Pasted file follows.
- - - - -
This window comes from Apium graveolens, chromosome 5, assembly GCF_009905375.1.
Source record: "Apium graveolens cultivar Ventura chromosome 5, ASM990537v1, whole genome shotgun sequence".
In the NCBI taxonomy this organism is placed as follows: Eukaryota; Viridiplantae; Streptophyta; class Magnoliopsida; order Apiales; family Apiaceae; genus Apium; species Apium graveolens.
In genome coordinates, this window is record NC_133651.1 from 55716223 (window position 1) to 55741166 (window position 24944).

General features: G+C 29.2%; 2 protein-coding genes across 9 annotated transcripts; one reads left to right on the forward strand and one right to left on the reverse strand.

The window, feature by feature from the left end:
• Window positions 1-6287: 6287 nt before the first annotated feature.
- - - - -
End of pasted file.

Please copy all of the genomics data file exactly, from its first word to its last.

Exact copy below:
This window comes from Apium graveolens, chromosome 5, assembly GCF_009905375.1.
Source record: "Apium graveolens cultivar Ventura chromosome 5, ASM990537v1, whole genome shotgun sequence".
In the NCBI taxonomy this organism is placed as follows: Eukaryota; Viridiplantae; Streptophyta; class Magnoliopsida; order Apiales; family Apiaceae; genus Apium; species Apium graveolens.
In genome coordinates, this window is record NC_133651.1 from 55716223 (window position 1) to 55741166 (window position 24944).

General features: G+C 29.2%; 2 protein-coding genes across 9 annotated transcripts; one reads left to right on the forward strand and one right to left on the reverse strand.

The window, feature by feature from the left end:
• Window positions 1-6287: 6287 nt before the first annotated feature.